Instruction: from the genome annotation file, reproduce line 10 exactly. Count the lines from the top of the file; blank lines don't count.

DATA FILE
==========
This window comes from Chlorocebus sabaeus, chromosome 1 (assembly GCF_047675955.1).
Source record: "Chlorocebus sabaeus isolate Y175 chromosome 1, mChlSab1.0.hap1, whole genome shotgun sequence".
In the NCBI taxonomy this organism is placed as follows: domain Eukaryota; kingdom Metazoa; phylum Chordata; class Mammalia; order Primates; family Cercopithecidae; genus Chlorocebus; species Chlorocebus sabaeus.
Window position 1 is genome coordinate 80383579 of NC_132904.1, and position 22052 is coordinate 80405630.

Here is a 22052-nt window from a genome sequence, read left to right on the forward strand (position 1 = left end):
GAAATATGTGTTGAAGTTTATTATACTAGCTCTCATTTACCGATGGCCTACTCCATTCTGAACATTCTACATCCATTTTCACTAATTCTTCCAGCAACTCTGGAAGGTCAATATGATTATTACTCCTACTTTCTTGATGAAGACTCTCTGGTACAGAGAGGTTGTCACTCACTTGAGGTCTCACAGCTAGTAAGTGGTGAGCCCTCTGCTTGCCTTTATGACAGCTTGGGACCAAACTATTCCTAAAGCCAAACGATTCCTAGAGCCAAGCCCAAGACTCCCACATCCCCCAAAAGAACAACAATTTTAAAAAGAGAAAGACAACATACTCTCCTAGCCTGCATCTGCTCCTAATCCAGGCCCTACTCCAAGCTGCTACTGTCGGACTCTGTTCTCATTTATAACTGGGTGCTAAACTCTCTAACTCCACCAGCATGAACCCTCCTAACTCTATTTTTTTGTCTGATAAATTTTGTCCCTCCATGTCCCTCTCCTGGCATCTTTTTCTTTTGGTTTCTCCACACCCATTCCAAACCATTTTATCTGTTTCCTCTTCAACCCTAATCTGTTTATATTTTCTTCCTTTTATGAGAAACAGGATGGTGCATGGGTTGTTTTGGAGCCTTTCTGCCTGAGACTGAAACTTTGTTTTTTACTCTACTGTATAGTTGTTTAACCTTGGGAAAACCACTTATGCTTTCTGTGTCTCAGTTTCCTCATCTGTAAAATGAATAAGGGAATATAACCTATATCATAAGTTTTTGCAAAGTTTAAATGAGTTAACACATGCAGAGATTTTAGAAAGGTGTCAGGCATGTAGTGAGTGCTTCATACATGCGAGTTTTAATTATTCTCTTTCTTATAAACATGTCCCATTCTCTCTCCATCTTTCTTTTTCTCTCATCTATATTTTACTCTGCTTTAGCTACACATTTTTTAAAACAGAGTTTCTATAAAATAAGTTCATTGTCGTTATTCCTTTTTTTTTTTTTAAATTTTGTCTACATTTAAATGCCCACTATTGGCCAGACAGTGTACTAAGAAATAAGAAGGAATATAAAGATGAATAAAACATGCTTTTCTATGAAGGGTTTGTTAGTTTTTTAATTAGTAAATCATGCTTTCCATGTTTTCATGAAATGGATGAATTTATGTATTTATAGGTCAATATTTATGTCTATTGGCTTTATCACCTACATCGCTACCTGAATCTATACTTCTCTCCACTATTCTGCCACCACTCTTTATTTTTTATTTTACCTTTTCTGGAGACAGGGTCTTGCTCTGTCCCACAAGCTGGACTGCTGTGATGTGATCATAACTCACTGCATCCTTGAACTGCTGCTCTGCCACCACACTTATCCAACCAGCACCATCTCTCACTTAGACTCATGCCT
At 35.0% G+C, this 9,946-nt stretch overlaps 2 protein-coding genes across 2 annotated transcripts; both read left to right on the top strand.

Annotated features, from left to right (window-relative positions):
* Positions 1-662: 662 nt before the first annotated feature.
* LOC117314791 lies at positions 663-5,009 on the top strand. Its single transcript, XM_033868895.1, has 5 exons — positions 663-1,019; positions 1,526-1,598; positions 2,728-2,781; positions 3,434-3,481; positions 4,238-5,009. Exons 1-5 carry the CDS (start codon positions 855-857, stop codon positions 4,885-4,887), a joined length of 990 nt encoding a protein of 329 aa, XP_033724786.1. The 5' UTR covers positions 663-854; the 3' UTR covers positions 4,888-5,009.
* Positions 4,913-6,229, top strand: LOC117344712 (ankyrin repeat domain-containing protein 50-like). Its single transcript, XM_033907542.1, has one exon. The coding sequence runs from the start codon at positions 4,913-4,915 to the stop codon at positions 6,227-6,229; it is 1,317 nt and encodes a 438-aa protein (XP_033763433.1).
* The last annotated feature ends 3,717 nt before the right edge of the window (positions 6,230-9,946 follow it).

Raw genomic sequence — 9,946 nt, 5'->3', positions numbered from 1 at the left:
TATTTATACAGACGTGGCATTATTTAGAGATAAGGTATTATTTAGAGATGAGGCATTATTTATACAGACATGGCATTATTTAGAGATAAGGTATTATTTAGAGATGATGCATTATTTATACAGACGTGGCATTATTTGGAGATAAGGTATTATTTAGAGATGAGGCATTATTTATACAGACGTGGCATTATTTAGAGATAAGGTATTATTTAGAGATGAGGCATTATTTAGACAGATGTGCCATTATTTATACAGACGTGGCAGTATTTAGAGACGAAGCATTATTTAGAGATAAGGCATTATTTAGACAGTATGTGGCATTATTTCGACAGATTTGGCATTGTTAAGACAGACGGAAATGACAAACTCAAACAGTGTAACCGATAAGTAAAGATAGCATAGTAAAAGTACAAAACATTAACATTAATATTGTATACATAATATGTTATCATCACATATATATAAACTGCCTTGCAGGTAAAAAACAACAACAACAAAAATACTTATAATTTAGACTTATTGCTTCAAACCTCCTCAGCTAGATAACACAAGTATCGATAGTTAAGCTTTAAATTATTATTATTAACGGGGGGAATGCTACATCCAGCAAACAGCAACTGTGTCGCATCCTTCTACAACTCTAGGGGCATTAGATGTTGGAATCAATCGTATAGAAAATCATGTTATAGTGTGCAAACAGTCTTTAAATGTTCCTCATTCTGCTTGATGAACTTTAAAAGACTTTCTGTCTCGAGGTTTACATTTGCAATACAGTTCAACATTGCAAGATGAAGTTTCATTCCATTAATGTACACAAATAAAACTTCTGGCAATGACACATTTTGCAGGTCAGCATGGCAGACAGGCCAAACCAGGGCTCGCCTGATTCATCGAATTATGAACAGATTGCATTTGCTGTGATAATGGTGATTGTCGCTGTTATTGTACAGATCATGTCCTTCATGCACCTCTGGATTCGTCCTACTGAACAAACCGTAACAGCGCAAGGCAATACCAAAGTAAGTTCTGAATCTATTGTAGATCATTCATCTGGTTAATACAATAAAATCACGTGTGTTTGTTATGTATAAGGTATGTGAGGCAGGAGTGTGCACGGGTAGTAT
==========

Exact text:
* LOC117314791 lies at positions 663-5,009 on the top strand. Its single transcript, XM_033868895.1, has 5 exons — positions 663-1,019; positions 1,526-1,598; positions 2,728-2,781; positions 3,434-3,481; positions 4,238-5,009. Exons 1-5 carry the CDS (start codon positions 855-857, stop codon positions 4,885-4,887), a joined length of 990 nt encoding a protein of 329 aa, XP_033724786.1. The 5' UTR covers positions 663-854; the 3' UTR covers positions 4,888-5,009.